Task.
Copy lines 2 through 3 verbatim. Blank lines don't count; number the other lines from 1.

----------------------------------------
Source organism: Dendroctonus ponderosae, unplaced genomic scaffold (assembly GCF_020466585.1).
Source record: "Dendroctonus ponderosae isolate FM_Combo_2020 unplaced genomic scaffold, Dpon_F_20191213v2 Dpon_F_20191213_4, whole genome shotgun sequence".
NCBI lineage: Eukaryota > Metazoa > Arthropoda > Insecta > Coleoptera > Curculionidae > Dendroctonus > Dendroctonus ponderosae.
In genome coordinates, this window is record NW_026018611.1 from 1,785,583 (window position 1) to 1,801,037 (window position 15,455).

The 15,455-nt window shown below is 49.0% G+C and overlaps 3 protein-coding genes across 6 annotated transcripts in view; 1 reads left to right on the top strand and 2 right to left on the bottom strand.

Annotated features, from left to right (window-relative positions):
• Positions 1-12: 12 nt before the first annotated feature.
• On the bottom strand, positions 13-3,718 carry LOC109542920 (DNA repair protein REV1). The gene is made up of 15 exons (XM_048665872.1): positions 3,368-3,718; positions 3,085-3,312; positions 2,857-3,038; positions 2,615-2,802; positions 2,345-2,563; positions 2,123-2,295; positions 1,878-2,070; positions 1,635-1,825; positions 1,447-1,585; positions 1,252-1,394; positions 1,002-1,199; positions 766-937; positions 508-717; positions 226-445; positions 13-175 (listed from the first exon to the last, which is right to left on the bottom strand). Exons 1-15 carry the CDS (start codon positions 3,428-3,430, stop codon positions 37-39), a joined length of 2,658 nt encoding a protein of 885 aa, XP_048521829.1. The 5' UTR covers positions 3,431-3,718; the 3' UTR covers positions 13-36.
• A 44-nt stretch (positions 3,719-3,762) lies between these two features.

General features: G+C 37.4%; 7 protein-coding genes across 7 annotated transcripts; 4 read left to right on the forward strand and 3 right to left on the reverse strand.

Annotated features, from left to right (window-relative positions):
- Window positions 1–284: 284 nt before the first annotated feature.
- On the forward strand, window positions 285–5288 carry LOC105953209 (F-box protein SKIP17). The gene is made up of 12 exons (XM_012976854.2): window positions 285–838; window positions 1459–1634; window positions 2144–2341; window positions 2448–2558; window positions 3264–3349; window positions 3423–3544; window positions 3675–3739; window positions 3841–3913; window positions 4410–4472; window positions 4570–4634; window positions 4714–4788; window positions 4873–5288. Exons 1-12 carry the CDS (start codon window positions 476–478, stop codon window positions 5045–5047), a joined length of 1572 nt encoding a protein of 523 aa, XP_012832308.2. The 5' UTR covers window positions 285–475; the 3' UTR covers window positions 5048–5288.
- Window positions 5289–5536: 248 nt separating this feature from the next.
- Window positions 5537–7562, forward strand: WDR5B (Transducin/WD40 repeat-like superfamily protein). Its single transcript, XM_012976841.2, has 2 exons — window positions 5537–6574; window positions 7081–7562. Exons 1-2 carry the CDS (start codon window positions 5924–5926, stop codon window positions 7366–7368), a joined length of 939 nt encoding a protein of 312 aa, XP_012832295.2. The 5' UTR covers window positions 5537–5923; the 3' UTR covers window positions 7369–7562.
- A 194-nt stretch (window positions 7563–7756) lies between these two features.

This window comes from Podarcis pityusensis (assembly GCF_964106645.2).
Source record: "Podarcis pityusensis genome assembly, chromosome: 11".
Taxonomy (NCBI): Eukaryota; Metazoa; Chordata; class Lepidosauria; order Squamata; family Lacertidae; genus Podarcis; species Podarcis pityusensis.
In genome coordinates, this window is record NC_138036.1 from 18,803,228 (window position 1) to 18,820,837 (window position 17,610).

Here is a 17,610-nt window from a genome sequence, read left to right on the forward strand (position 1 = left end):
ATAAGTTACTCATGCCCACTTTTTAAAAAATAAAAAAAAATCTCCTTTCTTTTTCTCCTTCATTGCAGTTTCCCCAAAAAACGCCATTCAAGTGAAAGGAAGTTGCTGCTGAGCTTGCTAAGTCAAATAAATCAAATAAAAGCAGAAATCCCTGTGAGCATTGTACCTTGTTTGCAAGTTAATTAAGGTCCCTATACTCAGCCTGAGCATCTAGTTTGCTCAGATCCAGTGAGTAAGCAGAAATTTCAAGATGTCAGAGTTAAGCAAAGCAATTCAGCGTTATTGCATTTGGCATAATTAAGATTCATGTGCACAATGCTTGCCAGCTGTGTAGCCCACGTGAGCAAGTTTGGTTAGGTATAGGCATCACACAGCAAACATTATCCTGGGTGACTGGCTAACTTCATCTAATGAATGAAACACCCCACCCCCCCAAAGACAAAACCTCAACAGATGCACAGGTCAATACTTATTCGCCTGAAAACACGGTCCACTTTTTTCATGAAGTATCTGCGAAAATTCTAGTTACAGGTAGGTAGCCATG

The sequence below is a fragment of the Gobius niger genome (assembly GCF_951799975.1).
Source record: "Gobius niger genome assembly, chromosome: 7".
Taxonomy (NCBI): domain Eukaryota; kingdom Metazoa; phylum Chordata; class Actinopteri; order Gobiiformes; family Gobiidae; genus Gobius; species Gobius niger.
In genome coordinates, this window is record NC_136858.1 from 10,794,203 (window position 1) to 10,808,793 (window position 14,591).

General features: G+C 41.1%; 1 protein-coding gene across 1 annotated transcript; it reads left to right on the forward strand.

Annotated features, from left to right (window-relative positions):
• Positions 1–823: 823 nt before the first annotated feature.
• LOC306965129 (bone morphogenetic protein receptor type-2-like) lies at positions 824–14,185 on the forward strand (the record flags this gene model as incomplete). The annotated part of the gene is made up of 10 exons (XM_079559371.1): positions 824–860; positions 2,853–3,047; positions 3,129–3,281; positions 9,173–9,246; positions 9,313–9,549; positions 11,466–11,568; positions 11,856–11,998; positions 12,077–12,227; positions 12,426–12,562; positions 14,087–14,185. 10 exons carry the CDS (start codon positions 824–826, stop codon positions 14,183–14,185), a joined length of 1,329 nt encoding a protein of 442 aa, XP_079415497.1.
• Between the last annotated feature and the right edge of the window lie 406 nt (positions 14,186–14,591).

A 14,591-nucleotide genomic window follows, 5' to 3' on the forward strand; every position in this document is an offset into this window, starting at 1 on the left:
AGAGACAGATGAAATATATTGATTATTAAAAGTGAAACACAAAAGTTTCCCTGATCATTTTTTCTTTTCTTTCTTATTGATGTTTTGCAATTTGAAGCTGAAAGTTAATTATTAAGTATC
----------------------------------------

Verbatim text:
Source record: "Dendroctonus ponderosae isolate FM_Combo_2020 unplaced genomic scaffold, Dpon_F_20191213v2 Dpon_F_20191213_4, whole genome shotgun sequence".
NCBI lineage: Eukaryota > Metazoa > Arthropoda > Insecta > Coleoptera > Curculionidae > Dendroctonus > Dendroctonus ponderosae.